Microsoft Windows Server 2008 – Review
In a nutshell Microsoft’s Windows Server 2008 is more forgiving then W2K3, in particular it requires less work to install and configure the server’s role on the network. I hope that you enjoy exploring the new ‘Longhorn’ features as much as I did.
- New Features for Windows Server 2008
- Overview of Server 2008
- Migration Advice
- Install Windows Server 2008
- Install on Virtual PC
- Windows Server 2008 Editions
- MAPSA Assessment Tool
- 7 Naughty but Nice Settings
- Active Directory
- Server Manager
- Server Manager – Add Roles
- Server Manager – Add Features
- Server Core (or Core Server)
- Virtualization with Hyper-V
- BCDEdit – Edit Boot Configuration Data
- DNS in Windows Server 2008
- Group Policy Preferences
- Performance Monitor
- Reliability and Perfmon
- Network Monitor
- Windows System Resource Monitor (WSRM)
- NAP (Network Access Protection)
- Differences Between IPv4 and IPv6
- Windows PowerShell
- .NET Framework
New Vista-like Features
Vista-like features which are incidental to Windows Server 2008, but nevertheless useful.
- AERO – Replaces XP’s Luna Desktop
- The New Windows Explorer
- Explorer’s Virtual Folders
- User Account Control (UAC)
- Activate the Local Administrator Account
- ClickOnce and MSI
- Site Home
Microsoft’s Improvements for Windows Server 2008
Windows Server 2008 introduces Hyper-V (V for Virtualization) but only on 64bit versions. More and more companies are seeing this as a way of reducing hardware costs by running several ‘virtual’ servers on one physical machine. If you like this exciting technology, make sure that you buy an edition of Windows Server 2008 that includes Hyper-V, then launch the Server Manger, add Roles.
The five years between W2K3 and Windows Server 2008 is a relatively long time in computing. Perhaps the 64bit verses 32bit debate is a good bellwether for the changes. In W2K3 most servers were 32bit with 64bit an option, whereas for Windows Server 2008 almost all servers will be 64bit.
Another trend in the Microsoft Windows family of servers has been improved scalability, the desire to take on jobs previously associated with main-frame computers. For this high-end role, Windows Server 2008 has better support for failover clustering than W2K3.
The best feature of this new this new version of SolarWinds VM Monitor is that it checks Windows Hyper-V. Naturally, it still works with virtual machines on VMware ESX Servers. VM Monitor is a clever desktop tool that not only tests that your server is online, but also displays the CPU and memory utilization for each node.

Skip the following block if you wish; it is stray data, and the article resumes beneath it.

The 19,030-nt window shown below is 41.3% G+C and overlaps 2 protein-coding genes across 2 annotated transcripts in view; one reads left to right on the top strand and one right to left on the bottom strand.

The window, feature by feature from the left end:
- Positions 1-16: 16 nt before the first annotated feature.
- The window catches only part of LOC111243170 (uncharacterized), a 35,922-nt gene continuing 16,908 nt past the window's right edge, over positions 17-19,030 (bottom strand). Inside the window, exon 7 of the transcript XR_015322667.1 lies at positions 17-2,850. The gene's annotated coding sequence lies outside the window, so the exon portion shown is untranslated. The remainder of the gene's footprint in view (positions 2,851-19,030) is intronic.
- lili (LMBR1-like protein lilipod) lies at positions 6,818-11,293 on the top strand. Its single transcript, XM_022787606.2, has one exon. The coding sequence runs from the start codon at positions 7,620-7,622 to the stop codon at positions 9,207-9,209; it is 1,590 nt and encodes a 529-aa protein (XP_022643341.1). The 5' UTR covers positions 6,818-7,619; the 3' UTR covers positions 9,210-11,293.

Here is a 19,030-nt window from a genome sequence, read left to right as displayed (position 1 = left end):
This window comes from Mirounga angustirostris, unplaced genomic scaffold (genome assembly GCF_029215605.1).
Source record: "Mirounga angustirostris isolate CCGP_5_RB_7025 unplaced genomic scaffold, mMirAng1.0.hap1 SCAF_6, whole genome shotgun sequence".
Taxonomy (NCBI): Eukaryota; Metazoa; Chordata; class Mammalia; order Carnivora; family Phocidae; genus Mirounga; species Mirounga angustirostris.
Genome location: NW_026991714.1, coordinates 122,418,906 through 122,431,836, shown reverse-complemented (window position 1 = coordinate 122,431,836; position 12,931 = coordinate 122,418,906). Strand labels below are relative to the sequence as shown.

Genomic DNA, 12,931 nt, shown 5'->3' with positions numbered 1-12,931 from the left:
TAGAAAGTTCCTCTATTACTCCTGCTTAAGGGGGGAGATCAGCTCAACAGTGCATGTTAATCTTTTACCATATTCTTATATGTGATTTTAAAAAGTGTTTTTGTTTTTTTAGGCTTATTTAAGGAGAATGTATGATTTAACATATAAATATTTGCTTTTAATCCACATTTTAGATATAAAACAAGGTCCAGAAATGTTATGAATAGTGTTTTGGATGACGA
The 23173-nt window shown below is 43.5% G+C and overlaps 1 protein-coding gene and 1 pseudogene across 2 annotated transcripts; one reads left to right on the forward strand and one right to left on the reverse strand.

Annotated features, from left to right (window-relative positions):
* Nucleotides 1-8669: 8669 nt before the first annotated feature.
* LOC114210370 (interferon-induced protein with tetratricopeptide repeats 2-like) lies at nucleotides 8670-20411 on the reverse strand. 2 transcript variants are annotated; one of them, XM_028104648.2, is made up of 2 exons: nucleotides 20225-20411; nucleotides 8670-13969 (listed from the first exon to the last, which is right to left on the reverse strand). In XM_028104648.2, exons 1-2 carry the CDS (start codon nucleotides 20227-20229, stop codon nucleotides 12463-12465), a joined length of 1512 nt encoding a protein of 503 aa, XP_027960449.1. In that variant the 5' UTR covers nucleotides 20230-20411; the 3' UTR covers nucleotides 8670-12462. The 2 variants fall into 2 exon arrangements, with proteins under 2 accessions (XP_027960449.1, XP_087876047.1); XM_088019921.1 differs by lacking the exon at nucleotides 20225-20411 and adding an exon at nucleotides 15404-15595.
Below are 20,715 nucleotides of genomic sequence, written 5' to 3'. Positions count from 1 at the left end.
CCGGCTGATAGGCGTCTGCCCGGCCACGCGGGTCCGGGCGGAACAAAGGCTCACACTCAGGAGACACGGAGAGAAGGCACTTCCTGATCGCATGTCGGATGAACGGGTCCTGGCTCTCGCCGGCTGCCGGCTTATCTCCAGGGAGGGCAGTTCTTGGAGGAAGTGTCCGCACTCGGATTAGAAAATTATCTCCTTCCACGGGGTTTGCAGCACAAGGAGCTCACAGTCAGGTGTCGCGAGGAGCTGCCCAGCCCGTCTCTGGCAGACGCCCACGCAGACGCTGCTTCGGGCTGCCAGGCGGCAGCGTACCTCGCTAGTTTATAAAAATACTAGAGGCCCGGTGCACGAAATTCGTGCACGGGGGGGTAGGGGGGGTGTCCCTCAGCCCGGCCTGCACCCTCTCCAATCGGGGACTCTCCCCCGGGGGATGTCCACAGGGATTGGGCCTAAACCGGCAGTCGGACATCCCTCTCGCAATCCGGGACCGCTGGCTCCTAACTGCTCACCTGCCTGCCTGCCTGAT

It’s easy to install and to configure this virtual machine monitor, all you need the host server’s IP address or hostname and the logon info. Give this virtual machine monitor a try – it’s free.
Windows Server 2008 with Vista
Even though servers have always been more secure, and less flashy, than clients like Vista, Microsoft has made security their number one priority for Windows Server 2008. To gain maximum benefits I have always preached match clients and server, thus XP and W2K3, and now, match Windows Server 2008 with Vista. Perhaps the killer reason for the latter association is DHCPv6 and IPv6. At present Windows Server 2003 does not support DHCP for IPv6.
Because Windows Server 2008 gains in speed, efficiency and security over W2K3, so there will be knock-on improvements for their clients, particularly for Vista. Talking of Vista, features such as NAP (Network Access Protection), BitLocker and UAC are as relevant for Windows Server 2008 as they are for Vista.
Group Policy Preferences
W2K3 Group Policies are great, especially if you want to tattoo settings and enforce a corporate desktop. Windows Server 2008 introduces an additional or parallel idea; you set the initial preference, but allow uses to amend these less critical settings. Take the time to review Group Policy Preferences.
Although Microsoft has created more GUIs than ever, it is perceived to be quicker, to configure Windows Server 2008 from the command line using PowerShell. The vision behind PowerShell is to provide cmdlets (scripts) which automate repetitive tasks, much like UNIX administrators use BASH in their UNIX shells. See more onWindows PowerShell
Review of New Technologies Related to Microsoft’s Windows Server 2008
Here are code words which became more recognisable features of Windows Server 2008. Else they were part of a project, which has been abandoned or placed on the back-burner.
- Avalon Display System
- Palladium a code name for Generation Secure Computing Base (NGSCB)
- Indigo is the ‘glue’ to provide secure communication
- Viridian = Windows Virtualization
- WinFx = Windows Frameworks, now called .NET Framework 3.0
- WinFS Means Windows Future Storage (The future is not here yet!)
(Here is a page is to help those whose typing fingers are slightly dyslexic – Windows Sever 2008)
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